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BMA Conference Sunday, 1 July, 2001, 18:47 GMT 19:47 UK
BMA chief calls for NHS funding clarity
GP speaks to woman in surgery
Doctors fear private involvement could be expensive
The leader of the UK's doctors has urged the government to clarify its plans for NHS funding.

Dr Ian Bogle, chairman of the British Medical Association, said the government is being "opaque and unclear" about its plans for private sector involvement in the NHS.

Dr Bogle urged ministers to clarify how private money and the independent healthcare sector will be used to build NHS hospitals and treat patients.

Dr Ian Bogle, chairman of the BMA council
Dr Ian Bogle: Wants to establish government intentions
And he warned that the use of private hospitals to treat NHS patients with NHS staff would still be limited by shortages of doctors and nurses.

Dr Bogle was speaking on the eve of the association's annual conference in Bournemouth.

A BMA discussion paper published on the same day said that some public-private partnerships could benefit patients and the health service.

But it stated that any moves towards privatising services should only go ahead if criteria ensuring proper investment, staffing levels and quality control targets are fulfilled.

Dr Bogle said: "What we are trying to do is not to close down any doors, but explore what might be reasonable, and move forward, and identify what might be unreasonable so we are in a position to argue against it.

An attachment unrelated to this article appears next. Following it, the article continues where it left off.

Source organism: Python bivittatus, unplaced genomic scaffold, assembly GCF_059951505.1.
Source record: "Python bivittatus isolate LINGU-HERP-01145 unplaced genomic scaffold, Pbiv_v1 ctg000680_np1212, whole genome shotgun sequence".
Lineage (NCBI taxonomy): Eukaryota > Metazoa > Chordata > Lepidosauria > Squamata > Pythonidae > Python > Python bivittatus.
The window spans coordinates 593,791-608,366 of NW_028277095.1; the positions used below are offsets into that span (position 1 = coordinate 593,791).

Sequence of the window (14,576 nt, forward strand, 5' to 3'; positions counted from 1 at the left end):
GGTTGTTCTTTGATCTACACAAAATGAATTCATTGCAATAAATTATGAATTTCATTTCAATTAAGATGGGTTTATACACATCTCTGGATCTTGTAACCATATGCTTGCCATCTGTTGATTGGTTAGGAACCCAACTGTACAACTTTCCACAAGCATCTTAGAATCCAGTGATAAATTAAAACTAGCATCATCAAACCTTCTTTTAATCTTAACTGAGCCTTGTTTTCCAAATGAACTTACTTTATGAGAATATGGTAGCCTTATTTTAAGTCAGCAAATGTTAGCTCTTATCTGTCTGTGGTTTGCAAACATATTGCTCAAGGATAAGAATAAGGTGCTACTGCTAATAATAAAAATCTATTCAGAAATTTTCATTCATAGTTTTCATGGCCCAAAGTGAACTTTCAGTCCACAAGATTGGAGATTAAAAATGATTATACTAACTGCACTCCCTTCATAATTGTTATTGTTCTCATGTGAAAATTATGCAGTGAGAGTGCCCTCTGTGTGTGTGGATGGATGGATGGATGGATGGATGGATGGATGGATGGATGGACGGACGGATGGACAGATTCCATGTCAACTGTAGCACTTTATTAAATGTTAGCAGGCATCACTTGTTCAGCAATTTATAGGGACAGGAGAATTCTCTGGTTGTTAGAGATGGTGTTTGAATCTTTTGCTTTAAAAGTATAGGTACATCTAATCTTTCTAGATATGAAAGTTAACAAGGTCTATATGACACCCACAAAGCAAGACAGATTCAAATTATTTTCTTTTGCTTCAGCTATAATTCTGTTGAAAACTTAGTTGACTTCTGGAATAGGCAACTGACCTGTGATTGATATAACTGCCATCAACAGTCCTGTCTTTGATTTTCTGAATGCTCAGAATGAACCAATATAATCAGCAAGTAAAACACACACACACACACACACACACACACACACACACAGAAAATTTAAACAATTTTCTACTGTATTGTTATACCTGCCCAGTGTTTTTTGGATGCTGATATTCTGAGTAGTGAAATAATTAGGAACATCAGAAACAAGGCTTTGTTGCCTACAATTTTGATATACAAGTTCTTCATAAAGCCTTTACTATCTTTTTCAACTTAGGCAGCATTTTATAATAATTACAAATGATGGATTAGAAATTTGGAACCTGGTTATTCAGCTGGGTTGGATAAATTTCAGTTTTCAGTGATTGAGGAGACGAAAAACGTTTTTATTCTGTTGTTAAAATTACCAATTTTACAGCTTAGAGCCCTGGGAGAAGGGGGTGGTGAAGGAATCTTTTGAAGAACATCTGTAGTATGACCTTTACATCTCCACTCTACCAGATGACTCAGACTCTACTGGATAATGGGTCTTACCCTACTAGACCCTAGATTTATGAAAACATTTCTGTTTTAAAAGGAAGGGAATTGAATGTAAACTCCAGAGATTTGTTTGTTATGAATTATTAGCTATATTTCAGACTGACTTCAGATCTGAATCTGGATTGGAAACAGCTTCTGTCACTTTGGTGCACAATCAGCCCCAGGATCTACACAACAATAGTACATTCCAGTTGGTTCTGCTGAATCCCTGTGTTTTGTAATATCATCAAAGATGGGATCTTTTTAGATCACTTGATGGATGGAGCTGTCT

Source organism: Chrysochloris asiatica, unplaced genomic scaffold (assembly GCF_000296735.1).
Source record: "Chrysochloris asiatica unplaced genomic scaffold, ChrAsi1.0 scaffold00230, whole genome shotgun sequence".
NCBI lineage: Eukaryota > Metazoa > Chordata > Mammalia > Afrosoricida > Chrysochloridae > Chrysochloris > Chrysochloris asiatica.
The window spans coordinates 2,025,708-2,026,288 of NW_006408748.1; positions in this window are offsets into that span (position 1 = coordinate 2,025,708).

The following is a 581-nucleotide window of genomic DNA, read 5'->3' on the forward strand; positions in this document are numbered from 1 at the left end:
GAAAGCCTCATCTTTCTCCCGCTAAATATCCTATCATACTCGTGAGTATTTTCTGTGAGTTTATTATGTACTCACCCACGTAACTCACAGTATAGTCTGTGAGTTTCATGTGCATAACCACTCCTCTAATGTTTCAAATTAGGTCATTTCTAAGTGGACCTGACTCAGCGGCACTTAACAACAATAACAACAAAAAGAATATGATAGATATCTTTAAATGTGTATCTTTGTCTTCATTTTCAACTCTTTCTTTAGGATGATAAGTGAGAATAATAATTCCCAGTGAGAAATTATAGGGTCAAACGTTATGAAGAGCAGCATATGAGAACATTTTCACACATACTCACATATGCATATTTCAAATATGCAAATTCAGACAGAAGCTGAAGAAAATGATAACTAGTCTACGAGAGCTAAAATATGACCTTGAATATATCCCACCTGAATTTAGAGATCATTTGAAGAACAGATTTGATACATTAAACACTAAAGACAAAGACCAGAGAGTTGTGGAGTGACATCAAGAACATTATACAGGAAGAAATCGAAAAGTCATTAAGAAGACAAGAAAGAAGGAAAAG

"We realise that some of the government's thinking is opaque and unclear.

"It is time for the government to be a little less opaque on all its intentions."

'No to PFI'

Dr Bogle reaffirmed the BMA's opposition to the so-called Private Finance Initiative as an "expensive way of building".

He said it would lead to beds being cut to save money, "and so we are in a situation of higher costs and fewer beds than we need."

The conference comes at a time of apparently increasing militancy within the medical profession.

Hospital consultants are embroiled in negotiations with the government over new contracts and plans to ban newly-qualified specialists from doing private work for the first seven years of their careers.

GPs have threatened to resign en masse if agreement is not reached on their new contracts by next year.

Doctors have blamed increased workloads caused by government initiatives and chronic staff shortages for the low morale which they say is prevalent among their ranks.

 WATCH/LISTEN
 ON THIS STORY
The BBC's Alison Holt
"Bed and staff shortages mean every day is a juggling act"
See also:

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